Located on the east coast of Hook Island, Mackeral Bay is one of the most popular snorkeling spots in the Whitsunday Islands. Devastated by a cyclone a few years ago, the bay’s coral reef has partially recovered. Amidst the soft corals, you can see groupers, angelfish, butterflyfish, and sometimes rays or turtles. Underwater visibility, variable in the Whitsundays, can however sometimes spoil your snorkeling.

Cooperband butterflyfish
A pair of cooperband butterflyfish at Mackeral Bay’s flat.

How to go snorkeling Mackeral Bay?

Mackeral Bay is located on Hook Island, the second largest island in the Whitsundays archipelago. It sits just north of Saba Bay, where snorkeling is good too. To visit the archipelago, you can choose from dozens of day tours or multi-day cruises departing from Airlie Beach (starting at $105pp.). Day trips typically include a visit to Hill Inlet Lookout (the most famous viewpoint in the Whitsundays) and photogenic Whitehaven Beach, as well as one or more snorkeling stops around the islands. Mackeral Bay is a spot often visited by tours, but it is sometimes difficult to be confirmed the locations of snorkeling stops when booking. These are often chosen at the last moment, depending on the sea conditions. All boats to the Whitsundays depart from Abell Point Marina at Airlie Beach.

Mackeral Bay snorkeling map

Water entrance for snorkeling Mackeral Bay

On this spot, you get in the water directly from a boat, on the edge of the reef.

Mackeral Bay snorkeling exploration tips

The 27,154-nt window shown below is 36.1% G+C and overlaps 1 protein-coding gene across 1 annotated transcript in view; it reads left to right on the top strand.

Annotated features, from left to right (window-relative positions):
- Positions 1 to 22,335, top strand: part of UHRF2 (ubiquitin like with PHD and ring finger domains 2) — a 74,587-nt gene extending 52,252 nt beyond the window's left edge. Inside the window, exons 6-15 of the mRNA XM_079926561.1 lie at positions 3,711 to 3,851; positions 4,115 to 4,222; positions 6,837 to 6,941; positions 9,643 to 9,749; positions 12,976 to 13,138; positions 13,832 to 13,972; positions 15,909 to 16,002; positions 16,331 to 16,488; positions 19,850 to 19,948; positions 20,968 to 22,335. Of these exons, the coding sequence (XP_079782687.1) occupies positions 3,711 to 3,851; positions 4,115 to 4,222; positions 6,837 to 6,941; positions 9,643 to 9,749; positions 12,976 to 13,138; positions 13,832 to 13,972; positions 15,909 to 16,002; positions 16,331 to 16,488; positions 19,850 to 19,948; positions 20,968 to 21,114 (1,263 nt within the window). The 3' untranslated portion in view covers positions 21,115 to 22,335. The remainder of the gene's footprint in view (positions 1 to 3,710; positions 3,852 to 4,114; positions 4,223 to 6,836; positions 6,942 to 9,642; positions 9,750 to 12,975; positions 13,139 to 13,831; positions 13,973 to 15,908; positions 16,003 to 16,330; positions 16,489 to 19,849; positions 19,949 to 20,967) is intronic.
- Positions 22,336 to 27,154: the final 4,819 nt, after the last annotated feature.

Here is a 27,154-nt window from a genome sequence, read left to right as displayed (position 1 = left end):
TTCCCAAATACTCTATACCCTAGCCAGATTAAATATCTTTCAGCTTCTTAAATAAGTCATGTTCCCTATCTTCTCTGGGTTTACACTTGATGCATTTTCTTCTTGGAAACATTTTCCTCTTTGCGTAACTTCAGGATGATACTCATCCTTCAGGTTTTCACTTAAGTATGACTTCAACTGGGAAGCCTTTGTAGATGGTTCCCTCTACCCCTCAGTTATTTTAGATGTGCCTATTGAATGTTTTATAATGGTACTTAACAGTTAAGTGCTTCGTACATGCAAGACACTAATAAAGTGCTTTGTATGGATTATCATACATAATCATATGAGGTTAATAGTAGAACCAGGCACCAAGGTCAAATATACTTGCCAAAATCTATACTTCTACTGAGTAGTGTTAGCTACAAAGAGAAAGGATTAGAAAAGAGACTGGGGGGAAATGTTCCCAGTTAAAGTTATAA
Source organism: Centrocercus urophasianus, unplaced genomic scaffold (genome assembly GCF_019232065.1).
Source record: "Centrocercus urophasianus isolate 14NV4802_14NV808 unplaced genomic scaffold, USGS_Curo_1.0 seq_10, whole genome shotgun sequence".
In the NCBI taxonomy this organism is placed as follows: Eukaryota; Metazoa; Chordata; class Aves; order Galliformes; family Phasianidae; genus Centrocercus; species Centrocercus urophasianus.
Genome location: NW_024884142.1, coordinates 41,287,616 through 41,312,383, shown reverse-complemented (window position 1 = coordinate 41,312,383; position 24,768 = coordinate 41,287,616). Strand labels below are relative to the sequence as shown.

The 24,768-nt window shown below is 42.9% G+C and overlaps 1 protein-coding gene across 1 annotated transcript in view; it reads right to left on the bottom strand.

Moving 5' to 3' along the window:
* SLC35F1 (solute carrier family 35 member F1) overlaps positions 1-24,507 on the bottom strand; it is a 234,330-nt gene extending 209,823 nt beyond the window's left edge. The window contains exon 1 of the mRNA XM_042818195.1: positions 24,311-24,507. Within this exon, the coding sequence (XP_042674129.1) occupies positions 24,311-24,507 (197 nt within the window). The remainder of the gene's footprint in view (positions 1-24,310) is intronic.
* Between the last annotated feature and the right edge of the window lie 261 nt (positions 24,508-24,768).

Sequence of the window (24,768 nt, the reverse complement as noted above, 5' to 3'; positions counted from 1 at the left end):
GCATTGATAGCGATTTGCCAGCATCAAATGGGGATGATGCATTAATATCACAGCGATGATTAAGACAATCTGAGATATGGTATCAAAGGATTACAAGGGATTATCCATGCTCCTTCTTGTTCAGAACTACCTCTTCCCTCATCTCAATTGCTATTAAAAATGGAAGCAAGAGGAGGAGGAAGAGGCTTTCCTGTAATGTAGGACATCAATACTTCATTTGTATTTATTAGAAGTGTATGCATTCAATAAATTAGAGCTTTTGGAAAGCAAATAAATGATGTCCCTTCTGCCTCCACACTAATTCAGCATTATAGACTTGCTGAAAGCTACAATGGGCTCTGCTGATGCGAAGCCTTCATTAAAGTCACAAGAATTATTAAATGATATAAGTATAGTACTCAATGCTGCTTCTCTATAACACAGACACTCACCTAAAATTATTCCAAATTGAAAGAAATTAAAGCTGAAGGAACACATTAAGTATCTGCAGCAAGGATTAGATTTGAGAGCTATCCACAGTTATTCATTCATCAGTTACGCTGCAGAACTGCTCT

The bay is bordered by a shallow reef (↕1-3m), which measures between 50 and 150m wide depending on the location. Beyond the reef, the reef plunges steeply to the depths (↕5-8m). On this spot, the corals were severely damaged by Cyclone Debbie in 2017, and are gradually recovering. It is now mainly soft corals (especially leather corals) that cover the reef flat. In places, the reef remains dead, without any corals.

Coral at Mackeral Bay
The reef is still recovering from 2017’s cyclone, and many small corals can be seen on the flat.

Many fish can be seen on the reef. Butterflyfish, in particular, are plentiful – including the Rainford’s butterflyfish, the golden butterflyfish, and the photogenic cooperband butterflyfish. You can also see many longfin groupers resting on the sand, at the foot of the rocks. While schools of Whitley’s sergeant swim around the high points of the reef, you might also spot sixbar angelfish, stingrays, and occasionally turtles in the deep areas.

Longfin grouper at Mackeral Bay
The longfin grouper is pretty common on the reef.

As everywhere in the Whitsundays, the underwater visibility is sometimes bad at this location.

Restaurants and accommodation nearby

Day trips to the Whitsundays usually include lunch on the boat. Inquire when you book.

 

  • Level required Intermediary
  • Maximum depth10ft/3m on the reef flat
  • Water entranceFrom a boat
  • LifeguardNo
  • Visitor numbersLow to medium
  • Access costsSnorkeling tour to the Whitsunday Islands (from $105pp.)

MAP Spot

These spots are accessible to anyone with basic snorkeling skills, and feeling comfortable in the water and with his snorkeling gear. You will enter the water from the shore (beach, pontoon, ladder, rocks) or from a boat. The water height in the sea entrance area is reasonable, but you will not necessarily be within your depth. Moderate currents can occur in the area, even when the sea conditions are good. The distance to swim to reach the most interesting snorkeling areas of the spot does not exceed 200 meters.

This level only apply when the spot experiences optimal sea and/or weather conditions. It is not applicable if the sea and/or weather conditions deteriorate, in particular in the presence of rough sea, rain, strong wind, unusual current, large tides, waves and/or swell. You can find more details about the definition of our snorkeling levels on our snorkeling safety page.